How do you know if you need an eyewash station?

OSHA regulations (29 CFR 1910.151(c)) requires eyewash stations if the worker has been exposed to "injurious  corrosive materials." However, ANSI standards recommend that eyewash stations should be installed where "caustic or hazardous" substances are found. TJC uses the ANSI standards as their reference point. So, your best guide is to check your Material Safety Data Sheets (MSDS) for the products you are presently storing. Check to see if the MSDS sheet indicates that a 15 minute eye flushing is needed if the eyes come into contact with the product. If so, this means that, practically speaking, an eyewash station is needed. The key words indicating the need for an eyewash station are "15 minutes of flushing." Containers of bottled eyewash do not provide the continuous 15 minute flush. Thus, they are considered a supplement to the eyewash station, not a substitute for it. Bottled eyewash is for immediate use following exposure to the hazard, after which the individual should proceed to the eyewash station for the 15 minute flushing.


The most frequently cited issues on recent surveys have been the following:

  • No protective eyewear in the janitor's closet
  • Bottled eyewash instead of eyewash stations where there were cleaning products  that required a 15 minute continuous flush
  • Fluid in eyewash stations not at the proper temperature (60 - 100 degrees F)
  • No documentation of weekly maintenance of eyewash stations
  • Staff not familiar with how to use eyewash stations.

Inspection and Maintenance 

If you have eyewash stations, they need to be maintained and inspected as per ANSI standards:

  • All plumbed eyewash stations should be activated weekly and maintained to ensure proper operation.
  • In addition to this weekly maintenance, plumbed eyewash stations should also be inspected according to the manufacturer's instructions for the specific eyewash unit being used. 
  • Self contained eyewash stations should also be maintained and inspected according to the manufacturer's instructions.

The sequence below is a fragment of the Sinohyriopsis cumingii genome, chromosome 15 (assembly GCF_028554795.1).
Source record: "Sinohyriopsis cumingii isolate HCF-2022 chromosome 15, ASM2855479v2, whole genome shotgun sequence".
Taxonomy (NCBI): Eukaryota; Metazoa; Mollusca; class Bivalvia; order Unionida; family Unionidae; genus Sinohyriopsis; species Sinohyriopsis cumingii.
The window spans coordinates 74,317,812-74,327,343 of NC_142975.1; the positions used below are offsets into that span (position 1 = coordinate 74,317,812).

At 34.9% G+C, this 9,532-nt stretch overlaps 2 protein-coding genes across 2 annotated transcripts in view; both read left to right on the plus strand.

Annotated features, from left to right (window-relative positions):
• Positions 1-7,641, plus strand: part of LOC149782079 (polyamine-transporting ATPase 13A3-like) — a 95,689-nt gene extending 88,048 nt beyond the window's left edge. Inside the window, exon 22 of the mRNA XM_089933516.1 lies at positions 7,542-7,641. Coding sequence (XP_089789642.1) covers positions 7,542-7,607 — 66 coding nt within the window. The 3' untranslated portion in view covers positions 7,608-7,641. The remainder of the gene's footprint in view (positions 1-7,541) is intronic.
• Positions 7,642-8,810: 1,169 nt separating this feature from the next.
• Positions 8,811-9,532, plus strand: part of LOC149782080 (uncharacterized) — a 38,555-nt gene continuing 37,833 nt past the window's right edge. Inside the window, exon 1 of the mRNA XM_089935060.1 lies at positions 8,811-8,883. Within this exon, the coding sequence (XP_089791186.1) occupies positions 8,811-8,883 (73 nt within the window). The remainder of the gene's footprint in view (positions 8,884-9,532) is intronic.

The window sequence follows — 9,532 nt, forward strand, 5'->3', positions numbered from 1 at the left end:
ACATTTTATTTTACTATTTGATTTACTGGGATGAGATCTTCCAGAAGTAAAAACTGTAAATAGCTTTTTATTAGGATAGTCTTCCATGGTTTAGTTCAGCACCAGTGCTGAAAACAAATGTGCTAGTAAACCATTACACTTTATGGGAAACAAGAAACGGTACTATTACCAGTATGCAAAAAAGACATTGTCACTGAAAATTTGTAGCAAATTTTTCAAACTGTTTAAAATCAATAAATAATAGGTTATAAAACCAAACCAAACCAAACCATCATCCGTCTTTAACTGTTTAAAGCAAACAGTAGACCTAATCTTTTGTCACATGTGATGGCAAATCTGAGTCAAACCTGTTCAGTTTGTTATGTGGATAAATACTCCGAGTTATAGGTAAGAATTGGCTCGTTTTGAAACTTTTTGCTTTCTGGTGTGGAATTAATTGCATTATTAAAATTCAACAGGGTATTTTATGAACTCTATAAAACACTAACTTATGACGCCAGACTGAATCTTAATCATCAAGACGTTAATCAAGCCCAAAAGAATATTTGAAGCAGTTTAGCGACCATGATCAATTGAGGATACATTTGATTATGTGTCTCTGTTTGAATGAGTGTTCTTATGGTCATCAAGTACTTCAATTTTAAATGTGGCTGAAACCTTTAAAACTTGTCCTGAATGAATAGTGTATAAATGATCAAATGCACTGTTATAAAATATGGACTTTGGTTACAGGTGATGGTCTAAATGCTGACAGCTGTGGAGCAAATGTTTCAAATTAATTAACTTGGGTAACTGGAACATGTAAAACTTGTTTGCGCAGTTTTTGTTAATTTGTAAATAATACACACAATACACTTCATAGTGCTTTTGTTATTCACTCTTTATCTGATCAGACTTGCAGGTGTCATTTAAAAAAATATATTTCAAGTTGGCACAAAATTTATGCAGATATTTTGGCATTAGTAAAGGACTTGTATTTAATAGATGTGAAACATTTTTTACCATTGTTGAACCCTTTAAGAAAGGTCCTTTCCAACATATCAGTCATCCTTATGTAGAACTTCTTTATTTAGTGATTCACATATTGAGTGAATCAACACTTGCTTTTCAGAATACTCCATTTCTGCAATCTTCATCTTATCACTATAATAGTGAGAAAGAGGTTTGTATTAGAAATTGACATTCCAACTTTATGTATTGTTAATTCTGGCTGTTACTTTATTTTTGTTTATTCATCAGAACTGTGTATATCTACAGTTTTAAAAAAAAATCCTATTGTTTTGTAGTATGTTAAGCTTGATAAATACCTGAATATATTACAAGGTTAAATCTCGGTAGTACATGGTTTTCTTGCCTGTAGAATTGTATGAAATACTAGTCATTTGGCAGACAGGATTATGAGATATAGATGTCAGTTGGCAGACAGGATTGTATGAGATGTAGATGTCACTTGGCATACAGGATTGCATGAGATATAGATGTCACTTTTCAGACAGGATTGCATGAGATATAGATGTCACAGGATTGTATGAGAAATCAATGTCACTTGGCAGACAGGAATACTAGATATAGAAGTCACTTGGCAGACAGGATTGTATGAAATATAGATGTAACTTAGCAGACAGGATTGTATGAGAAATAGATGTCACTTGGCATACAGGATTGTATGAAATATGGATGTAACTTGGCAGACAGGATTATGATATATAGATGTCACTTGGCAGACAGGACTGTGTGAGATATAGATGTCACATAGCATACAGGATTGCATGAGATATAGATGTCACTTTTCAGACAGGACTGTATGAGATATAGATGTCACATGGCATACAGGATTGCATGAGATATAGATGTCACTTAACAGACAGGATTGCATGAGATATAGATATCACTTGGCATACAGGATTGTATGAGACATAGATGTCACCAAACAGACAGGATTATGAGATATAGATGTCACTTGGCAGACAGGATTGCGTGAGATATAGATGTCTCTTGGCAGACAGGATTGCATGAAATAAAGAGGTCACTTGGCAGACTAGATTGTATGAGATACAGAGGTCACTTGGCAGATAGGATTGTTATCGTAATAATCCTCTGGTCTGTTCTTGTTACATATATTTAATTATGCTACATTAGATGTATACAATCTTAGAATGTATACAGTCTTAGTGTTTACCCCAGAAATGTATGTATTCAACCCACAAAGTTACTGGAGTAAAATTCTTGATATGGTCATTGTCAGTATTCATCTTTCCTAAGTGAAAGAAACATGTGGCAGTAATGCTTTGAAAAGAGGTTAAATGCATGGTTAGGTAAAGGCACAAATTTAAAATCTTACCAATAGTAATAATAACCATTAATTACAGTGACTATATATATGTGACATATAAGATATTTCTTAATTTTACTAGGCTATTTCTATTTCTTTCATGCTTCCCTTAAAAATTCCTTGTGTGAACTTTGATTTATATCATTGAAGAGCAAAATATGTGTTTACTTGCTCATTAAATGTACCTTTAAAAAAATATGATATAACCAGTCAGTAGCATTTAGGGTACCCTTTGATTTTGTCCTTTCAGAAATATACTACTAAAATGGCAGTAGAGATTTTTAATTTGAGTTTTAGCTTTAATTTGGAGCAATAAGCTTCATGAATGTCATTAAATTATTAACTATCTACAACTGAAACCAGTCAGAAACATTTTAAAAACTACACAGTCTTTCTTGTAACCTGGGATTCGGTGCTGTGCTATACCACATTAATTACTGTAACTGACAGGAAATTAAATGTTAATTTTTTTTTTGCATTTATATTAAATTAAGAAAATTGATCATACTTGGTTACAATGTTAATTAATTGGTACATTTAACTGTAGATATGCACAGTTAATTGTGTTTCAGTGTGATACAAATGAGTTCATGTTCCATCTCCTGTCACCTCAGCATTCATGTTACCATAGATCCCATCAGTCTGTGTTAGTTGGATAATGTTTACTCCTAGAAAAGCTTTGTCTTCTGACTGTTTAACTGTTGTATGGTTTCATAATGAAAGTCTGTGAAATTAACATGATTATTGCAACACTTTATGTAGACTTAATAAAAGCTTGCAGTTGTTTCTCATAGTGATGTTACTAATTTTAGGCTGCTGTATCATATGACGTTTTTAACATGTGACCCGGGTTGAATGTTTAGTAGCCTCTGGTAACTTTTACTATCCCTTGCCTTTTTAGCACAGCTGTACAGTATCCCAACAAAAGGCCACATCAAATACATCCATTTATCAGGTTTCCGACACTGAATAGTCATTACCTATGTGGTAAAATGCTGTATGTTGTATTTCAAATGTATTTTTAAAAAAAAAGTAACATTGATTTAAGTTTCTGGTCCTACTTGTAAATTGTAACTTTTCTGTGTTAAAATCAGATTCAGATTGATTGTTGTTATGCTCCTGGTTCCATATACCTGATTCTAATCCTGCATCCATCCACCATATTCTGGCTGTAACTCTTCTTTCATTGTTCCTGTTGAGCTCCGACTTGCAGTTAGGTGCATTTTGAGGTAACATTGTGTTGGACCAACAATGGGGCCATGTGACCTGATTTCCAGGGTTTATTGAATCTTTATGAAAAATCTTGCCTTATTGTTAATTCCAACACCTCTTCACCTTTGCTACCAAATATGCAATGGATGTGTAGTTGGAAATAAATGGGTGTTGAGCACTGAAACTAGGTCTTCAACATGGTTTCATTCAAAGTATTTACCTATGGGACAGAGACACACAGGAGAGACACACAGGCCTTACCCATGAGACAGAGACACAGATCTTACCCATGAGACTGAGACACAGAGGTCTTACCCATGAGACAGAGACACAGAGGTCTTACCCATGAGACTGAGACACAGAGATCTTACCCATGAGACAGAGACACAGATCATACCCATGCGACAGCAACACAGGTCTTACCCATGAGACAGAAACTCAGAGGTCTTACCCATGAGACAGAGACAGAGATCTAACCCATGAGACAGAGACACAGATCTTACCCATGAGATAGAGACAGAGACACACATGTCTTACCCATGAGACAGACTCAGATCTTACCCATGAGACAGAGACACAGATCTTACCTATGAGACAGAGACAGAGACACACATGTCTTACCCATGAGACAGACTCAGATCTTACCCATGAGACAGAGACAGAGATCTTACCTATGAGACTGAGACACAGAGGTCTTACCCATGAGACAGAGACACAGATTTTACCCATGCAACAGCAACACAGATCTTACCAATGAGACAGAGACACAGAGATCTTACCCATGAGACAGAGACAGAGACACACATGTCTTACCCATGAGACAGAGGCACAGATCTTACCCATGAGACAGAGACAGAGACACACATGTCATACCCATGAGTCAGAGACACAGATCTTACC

So, check out your janitors' closets for hazardous products. If you need eyewash stations, make sure they are properly maintained. Also make sure staff has been trained on use of the MSDS sheets and using the eyewash stations. 


As a resource, we are including a sample Eyewash Station Weekly Maintenance Checklist and Log.

Glucometer 108                Refresher on Waived Testing Requirements

During 2011, some organizations had challenges in the area of waived testing during their surveys. So, this month, we are recapping the TJC requirements for waived testing and answering some frequently asked questions from our clients.


What exactly does "waived testing" mean?


Waived testing is defined by the Clinical Laboratory Improvement Amendments (CLIA) of 1988 as tests which have the following characteristics:

  • Employ methodologies that are so simple and accurate as to render the likelihood of erroneous results negligible
  • Pose no reasonable risk of harm to the patient if the test is performed incorrectly
  • Have been cleared by the FDA for home use.

Thus, these tests are "waived" from certain federal requirements. The most commonly used waived tests in behavioral health settings are glucose testing, urine pregnancy screens, rapid strep screens, and urine drug screens. Any organization that performs waived testing needs a CLIA certificate to do so.


What are the TJC requirements for waived testing?


The TJC standards for waived testing are in the Waived Testing chapter of both the Hospital and Behavioral Health Manuals (WT.01.01.01 -WT.05.01.01.) The standards require the following:


Policies and procedures (WT.01.01.01)

  • Which tests will be used